It's a scene all too familiar for certain areas around Cameron County like the Mariposa Ranch subdivision in La Feria - streets flooded, vehicles under water and homes in jeopardy every time a significant storm event occurs.
That's why with a disturbance brewing right now in the Yucatan Peninsula has Cameron County emergency officials rolling up their sleeves and preparing for what could come our way.
"There's nothing wrong with just having your finger on the trigger but not pulling it, being ready in case it does develop in to a hurricane," Emergency Manager Humberto Barrera said. We TMre just making sure that our (flood) pumps are fueled up and greased up, making sure that the tractors that are used to deploy those pumps are fueled up, and also identifying the crew members."
Barrera said the last major flooding event came with Hurricane Dolly in 2008. The lesson learned from Dolly, he said, is never underestimate mother nature and never get complacent.
"Hurricane Dolly was a category 2 and it caused a lot of devastation, caused a lot of flooding and millions of dollars worth of damages," Barrera said.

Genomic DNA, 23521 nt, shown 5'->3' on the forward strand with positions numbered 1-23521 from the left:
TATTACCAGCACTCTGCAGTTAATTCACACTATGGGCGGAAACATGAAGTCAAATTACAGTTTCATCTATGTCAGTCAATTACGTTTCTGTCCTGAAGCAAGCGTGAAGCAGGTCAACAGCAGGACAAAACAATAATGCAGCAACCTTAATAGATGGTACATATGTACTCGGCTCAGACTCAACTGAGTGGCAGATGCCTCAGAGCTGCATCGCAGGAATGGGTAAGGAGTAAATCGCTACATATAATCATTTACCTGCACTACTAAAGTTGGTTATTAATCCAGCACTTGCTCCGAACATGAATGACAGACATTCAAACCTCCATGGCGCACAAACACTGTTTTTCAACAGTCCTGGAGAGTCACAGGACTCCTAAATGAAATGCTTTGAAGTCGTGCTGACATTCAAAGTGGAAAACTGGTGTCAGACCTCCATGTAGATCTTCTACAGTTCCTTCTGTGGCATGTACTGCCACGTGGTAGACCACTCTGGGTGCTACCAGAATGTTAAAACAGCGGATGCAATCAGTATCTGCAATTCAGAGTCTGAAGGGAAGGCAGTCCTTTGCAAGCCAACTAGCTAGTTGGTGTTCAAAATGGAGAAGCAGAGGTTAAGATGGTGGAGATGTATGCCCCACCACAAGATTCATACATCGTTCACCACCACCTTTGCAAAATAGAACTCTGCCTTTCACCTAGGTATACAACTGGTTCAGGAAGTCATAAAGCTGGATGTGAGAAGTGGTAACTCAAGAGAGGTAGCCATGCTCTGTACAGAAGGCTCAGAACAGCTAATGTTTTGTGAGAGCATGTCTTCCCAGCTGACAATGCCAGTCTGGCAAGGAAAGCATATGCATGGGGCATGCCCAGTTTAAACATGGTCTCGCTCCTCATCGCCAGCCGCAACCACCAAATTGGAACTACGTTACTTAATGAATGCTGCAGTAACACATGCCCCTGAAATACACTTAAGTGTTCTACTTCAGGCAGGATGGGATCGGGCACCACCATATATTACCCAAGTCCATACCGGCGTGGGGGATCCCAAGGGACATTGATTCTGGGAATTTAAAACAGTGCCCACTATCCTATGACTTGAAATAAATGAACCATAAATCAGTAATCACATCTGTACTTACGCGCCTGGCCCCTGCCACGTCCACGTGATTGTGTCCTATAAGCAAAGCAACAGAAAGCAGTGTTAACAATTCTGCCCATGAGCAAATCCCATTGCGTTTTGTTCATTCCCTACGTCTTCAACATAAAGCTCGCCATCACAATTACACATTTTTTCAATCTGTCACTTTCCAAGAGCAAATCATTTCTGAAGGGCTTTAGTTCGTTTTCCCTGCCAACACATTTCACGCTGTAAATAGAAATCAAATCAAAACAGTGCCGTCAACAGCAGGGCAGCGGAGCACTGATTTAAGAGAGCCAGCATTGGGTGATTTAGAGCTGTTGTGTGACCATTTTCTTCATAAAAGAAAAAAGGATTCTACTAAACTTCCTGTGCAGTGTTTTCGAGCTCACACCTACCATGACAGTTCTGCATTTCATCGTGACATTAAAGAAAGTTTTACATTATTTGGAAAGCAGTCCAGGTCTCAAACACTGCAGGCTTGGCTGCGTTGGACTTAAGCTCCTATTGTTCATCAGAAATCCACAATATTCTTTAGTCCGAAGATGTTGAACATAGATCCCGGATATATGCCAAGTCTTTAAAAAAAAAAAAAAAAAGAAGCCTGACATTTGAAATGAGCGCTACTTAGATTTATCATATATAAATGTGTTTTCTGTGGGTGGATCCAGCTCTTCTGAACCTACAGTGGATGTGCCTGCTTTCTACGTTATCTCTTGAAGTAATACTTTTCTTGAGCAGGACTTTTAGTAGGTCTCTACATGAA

The recent rainfall throughout the Valley was needed to help alleviate the extreme drought conditions, Barrera said, but it also means the ground is now saturated, so homeowners in low-lying areas should stay prepared for what this disturbance may bring.
"The ground is already saturated, so if we do get a heavy amount of rainfall from this system, we're definitely going to see some flooding in low-lying areas - it doesn't take much in some areas," Barrera said.
The county is not distributing sand bags at this time, because they don TMt want to deplete their resources before knowing what the disturbance will become.
Officials remind people Hurricane season runs through November 1st and it TMs never too early to prepare.